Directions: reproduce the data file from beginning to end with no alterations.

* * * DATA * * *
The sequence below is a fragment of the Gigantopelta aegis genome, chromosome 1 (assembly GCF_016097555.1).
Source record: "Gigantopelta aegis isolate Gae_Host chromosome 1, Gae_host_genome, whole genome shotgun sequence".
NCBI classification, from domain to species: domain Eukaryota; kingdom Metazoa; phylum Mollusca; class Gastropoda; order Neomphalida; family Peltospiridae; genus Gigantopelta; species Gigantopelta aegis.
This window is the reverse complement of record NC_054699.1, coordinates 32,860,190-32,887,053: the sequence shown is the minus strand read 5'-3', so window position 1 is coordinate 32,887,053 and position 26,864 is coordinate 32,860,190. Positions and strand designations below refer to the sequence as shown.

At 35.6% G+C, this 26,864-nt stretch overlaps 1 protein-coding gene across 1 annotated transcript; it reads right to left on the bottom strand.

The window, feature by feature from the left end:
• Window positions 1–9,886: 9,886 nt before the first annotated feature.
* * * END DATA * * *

The sequence below is a fragment of the Gigantopelta aegis genome, chromosome 1 (assembly GCF_016097555.1).
Source record: "Gigantopelta aegis isolate Gae_Host chromosome 1, Gae_host_genome, whole genome shotgun sequence".
NCBI classification, from domain to species: domain Eukaryota; kingdom Metazoa; phylum Mollusca; class Gastropoda; order Neomphalida; family Peltospiridae; genus Gigantopelta; species Gigantopelta aegis.
This window is the reverse complement of record NC_054699.1, coordinates 32,860,190-32,887,053: the sequence shown is the minus strand read 5'-3', so window position 1 is coordinate 32,887,053 and position 26,864 is coordinate 32,860,190. Positions and strand designations below refer to the sequence as shown.

At 35.6% G+C, this 26,864-nt stretch overlaps 1 protein-coding gene across 1 annotated transcript; it reads right to left on the bottom strand.

The window, feature by feature from the left end:
• Window positions 1–9,886: 9,886 nt before the first annotated feature.